The Limerick Challenge

Fellow blogger Sandra Conner has issued a Limerick challenge to help with her Poetry Writing class.

I thought it might be fun to participate, and while I am doubtful that all my attempts scan as perfectly as they should, here is my contribution:

On the challenge itself:

Limericks are hard to get right
Playing with words late in the night
When you get one on song
It’s not very long
Until the next comes right into sight

For the Europeans who changed to daylight saving at the weekend:

There once was a man who forgot
To reset his digital clock
It was fine for a while
But it made his friends smile
When he was late opening his shop

A couple of silly random ones:

There once was a girl in a field
Wearing shoes much too highly heeled
When she tried to walk through
She lost each fancy shoe
And onto her face she then keeled

There once was a man from France
Who made up a silly dance
It really caught on
And not before long
We all learnt the same strange prance

Take a look at Sandra’s page for more attempts, and follow her instructions to add more if you feel inclined!

http://sandraconner.wordpress.com/2014/10/26/limerick-writing-challenge-102614/

Fifteen Thousand Words

I have actually found the time to write a second post this month! One of the reasons that I started this blog was to get me back into the habit of writing on a regular basis, the discipline of having to write something at least once a month for my blog gives me further incentive to continue writing my novel. It has worked. In my spare moments away from the day job I have pressed on with my book, and have now reached the milestone of fifteen thousand words. It is a key milestone to me, as I imagine this to be about a third of the way to completion.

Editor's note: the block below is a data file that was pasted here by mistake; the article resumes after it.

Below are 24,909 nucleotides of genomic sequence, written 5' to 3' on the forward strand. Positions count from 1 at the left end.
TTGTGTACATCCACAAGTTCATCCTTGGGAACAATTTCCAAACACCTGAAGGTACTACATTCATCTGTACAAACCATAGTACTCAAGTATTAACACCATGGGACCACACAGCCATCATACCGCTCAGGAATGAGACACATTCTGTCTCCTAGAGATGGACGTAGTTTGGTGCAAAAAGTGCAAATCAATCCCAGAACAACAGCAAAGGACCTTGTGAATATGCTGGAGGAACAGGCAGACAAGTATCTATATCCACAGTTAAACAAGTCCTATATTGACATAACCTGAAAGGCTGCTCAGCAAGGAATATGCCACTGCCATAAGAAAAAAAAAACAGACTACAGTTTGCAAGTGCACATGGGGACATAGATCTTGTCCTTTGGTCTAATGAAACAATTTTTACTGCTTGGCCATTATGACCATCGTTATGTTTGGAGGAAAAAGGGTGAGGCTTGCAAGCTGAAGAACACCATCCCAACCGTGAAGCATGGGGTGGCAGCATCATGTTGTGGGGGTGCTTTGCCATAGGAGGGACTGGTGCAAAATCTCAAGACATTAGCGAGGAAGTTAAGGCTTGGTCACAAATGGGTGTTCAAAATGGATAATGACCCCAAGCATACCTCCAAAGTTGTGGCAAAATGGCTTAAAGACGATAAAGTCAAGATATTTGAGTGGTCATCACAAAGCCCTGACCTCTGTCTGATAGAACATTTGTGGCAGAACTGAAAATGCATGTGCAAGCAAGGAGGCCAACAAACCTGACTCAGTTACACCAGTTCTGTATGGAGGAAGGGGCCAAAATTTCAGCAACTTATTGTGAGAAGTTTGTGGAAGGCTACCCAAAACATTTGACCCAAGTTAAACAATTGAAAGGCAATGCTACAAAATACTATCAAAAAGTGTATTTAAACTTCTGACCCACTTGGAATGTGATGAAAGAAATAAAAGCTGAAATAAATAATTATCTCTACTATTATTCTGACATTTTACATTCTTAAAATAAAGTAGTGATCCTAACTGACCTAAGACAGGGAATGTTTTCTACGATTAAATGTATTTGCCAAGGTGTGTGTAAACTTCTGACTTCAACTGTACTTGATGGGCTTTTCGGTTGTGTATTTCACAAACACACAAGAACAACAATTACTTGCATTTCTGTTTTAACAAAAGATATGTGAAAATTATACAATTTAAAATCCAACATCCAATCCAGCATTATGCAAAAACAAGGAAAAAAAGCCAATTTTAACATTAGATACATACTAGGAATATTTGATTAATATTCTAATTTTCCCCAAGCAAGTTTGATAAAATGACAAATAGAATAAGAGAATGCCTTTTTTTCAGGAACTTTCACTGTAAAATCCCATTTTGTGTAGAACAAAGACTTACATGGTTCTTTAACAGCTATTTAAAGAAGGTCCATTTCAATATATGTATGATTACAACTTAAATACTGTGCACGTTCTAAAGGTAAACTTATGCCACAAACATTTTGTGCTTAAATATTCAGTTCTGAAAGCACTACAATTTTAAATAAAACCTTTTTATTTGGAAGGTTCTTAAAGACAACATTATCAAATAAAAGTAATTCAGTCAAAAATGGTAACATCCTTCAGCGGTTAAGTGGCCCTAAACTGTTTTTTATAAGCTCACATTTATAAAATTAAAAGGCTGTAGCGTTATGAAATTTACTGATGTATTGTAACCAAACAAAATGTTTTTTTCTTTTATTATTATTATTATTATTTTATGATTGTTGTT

The story has twisted and turned a great deal so far, I have rewritten characters and subplots and wrestled with both narrative and dialogue – never quite sure if I have got the tone, balance, or subtle inferences correct (let’s not even discuss grammar and syntax!). This novel started life as a playful adventure for me, I began with quite a spring in my step confident that I would reach the summit of my own literary mountain with ease. However, now I am about a third of the way in I am feeling a little out of breath, the upward gradient is becoming a lot steeper than I had expected.

Time has also been ‘wasted’ (other writers will rebuke me for saying that!) by retracing my steps – a necessary precaution to make sure I have taken the correct path with the storyline, and that those little detours along the way were merely distractions and not glaring opportunities to develop the plot in a better way. I know my characters well now, I can talk to them, even be them, when I am writing, though some are still to show their true colours. I have had a real fight with myself over a key part of the plot, which requires the reader and one of the main characters, to suspend disbelief in the improbable and impossible and take something at face value on the evidence staring them right in the face. I’ve negotiated that hurdle, and as I’ve landed on the other side on my lead foot I have accelerated away.